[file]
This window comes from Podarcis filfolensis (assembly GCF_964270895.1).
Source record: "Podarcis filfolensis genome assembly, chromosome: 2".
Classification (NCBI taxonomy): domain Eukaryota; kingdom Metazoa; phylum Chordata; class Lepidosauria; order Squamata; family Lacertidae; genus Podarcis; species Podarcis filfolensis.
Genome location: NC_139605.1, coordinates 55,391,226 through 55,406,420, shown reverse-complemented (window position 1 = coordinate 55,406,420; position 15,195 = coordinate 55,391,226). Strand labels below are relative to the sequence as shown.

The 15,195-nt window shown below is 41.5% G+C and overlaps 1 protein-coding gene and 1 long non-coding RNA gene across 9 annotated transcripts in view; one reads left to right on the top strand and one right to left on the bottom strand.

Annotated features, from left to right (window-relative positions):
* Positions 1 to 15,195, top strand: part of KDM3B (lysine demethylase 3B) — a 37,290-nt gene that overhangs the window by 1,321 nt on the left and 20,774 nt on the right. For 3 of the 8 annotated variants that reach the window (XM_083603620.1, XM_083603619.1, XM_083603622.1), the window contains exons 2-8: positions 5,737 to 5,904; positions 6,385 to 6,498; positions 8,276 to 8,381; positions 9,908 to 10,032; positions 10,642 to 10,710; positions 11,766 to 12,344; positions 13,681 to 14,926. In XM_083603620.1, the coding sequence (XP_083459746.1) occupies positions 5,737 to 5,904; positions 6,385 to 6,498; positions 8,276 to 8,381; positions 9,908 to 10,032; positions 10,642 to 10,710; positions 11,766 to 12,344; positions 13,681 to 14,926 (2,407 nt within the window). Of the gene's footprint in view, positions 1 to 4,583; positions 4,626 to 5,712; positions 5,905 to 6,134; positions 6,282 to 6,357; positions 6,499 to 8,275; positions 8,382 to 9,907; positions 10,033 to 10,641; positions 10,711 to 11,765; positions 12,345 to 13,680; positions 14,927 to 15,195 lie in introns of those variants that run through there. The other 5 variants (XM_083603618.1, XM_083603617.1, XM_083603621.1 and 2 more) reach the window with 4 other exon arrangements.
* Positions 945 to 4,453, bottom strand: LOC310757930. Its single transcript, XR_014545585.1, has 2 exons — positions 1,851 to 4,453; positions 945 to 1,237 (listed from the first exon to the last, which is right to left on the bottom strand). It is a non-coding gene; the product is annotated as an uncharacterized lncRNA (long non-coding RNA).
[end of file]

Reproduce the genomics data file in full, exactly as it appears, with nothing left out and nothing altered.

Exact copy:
This window comes from Podarcis filfolensis (assembly GCF_964270895.1).
Source record: "Podarcis filfolensis genome assembly, chromosome: 2".
Classification (NCBI taxonomy): domain Eukaryota; kingdom Metazoa; phylum Chordata; class Lepidosauria; order Squamata; family Lacertidae; genus Podarcis; species Podarcis filfolensis.
Genome location: NC_139605.1, coordinates 55,391,226 through 55,406,420, shown reverse-complemented (window position 1 = coordinate 55,406,420; position 15,195 = coordinate 55,391,226). Strand labels below are relative to the sequence as shown.

The 15,195-nt window shown below is 41.5% G+C and overlaps 1 protein-coding gene and 1 long non-coding RNA gene across 9 annotated transcripts in view; one reads left to right on the top strand and one right to left on the bottom strand.

Annotated features, from left to right (window-relative positions):
* Positions 1 to 15,195, top strand: part of KDM3B (lysine demethylase 3B) — a 37,290-nt gene that overhangs the window by 1,321 nt on the left and 20,774 nt on the right. For 3 of the 8 annotated variants that reach the window (XM_083603620.1, XM_083603619.1, XM_083603622.1), the window contains exons 2-8: positions 5,737 to 5,904; positions 6,385 to 6,498; positions 8,276 to 8,381; positions 9,908 to 10,032; positions 10,642 to 10,710; positions 11,766 to 12,344; positions 13,681 to 14,926. In XM_083603620.1, the coding sequence (XP_083459746.1) occupies positions 5,737 to 5,904; positions 6,385 to 6,498; positions 8,276 to 8,381; positions 9,908 to 10,032; positions 10,642 to 10,710; positions 11,766 to 12,344; positions 13,681 to 14,926 (2,407 nt within the window). Of the gene's footprint in view, positions 1 to 4,583; positions 4,626 to 5,712; positions 5,905 to 6,134; positions 6,282 to 6,357; positions 6,499 to 8,275; positions 8,382 to 9,907; positions 10,033 to 10,641; positions 10,711 to 11,765; positions 12,345 to 13,680; positions 14,927 to 15,195 lie in introns of those variants that run through there. The other 5 variants (XM_083603618.1, XM_083603617.1, XM_083603621.1 and 2 more) reach the window with 4 other exon arrangements.
* Positions 945 to 4,453, bottom strand: LOC310757930. Its single transcript, XR_014545585.1, has 2 exons — positions 1,851 to 4,453; positions 945 to 1,237 (listed from the first exon to the last, which is right to left on the bottom strand). It is a non-coding gene; the product is annotated as an uncharacterized lncRNA (long non-coding RNA).